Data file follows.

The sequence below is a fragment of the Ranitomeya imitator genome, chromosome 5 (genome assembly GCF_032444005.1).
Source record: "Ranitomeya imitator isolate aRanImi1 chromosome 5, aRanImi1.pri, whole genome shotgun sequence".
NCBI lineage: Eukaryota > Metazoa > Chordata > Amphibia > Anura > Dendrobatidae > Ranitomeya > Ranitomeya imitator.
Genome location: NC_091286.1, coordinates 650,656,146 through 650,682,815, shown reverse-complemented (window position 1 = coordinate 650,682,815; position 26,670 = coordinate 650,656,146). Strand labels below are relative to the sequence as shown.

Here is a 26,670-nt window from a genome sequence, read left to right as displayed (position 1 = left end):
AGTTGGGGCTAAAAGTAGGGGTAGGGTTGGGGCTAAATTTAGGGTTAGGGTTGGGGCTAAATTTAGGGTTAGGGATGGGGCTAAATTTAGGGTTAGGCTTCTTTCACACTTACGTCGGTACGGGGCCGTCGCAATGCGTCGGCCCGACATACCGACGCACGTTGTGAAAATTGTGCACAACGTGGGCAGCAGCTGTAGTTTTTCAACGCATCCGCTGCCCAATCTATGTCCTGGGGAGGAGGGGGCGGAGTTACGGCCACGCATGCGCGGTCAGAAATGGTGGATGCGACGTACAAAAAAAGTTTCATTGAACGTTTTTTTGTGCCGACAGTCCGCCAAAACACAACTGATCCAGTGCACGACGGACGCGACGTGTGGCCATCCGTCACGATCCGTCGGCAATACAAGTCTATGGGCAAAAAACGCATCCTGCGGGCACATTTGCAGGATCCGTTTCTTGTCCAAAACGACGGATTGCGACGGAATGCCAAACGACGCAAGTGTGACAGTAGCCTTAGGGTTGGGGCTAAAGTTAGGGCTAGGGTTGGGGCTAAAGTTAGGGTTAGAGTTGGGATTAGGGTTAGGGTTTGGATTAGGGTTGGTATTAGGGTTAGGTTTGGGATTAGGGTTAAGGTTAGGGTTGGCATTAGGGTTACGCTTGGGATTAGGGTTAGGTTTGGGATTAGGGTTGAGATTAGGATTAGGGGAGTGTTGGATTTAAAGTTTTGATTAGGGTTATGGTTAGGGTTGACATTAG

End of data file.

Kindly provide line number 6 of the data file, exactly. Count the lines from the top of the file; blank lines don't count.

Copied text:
AGTTGGGGCTAAAAGTAGGGGTAGGGTTGGGGCTAAATTTAGGGTTAGGGTTGGGGCTAAATTTAGGGTTAGGGATGGGGCTAAATTTAGGGTTAGGCTTCTTTCACACTTACGTCGGTACGGGGCCGTCGCAATGCGTCGGCCCGACATACCGACGCACGTTGTGAAAATTGTGCACAACGTGGGCAGCAGCTGTAGTTTTTCAACGCATCCGCTGCCCAATCTATGTCCTGGGGAGGAGGGGGCGGAGTTACGGCCACGCATGCGCGGTCAGAAATGGTGGATGCGACGTACAAAAAAAGTTTCATTGAACGTTTTTTTGTGCCGACAGTCCGCCAAAACACAACTGATCCAGTGCACGACGGACGCGACGTGTGGCCATCCGTCACGATCCGTCGGCAATACAAGTCTATGGGCAAAAAACGCATCCTGCGGGCACATTTGCAGGATCCGTTTCTTGTCCAAAACGACGGATTGCGACGGAATGCCAAACGACGCAAGTGTGACAGTAGCCTTAGGGTTGGGGCTAAAGTTAGGGCTAGGGTTGGGGCTAAAGTTAGGGTTAGAGTTGGGATTAGGGTTAGGGTTTGGATTAGGGTTGGTATTAGGGTTAGGTTTGGGATTAGGGTTAAGGTTAGGGTTGGCATTAGGGTTACGCTTGGGATTAGGGTTAGGTTTGGGATTAGGGTTGAGATTAGGATTAGGGGAGTGTTGGATTTAAAGTTTTGATTAGGGTTATGGTTAGGGTTGACATTAG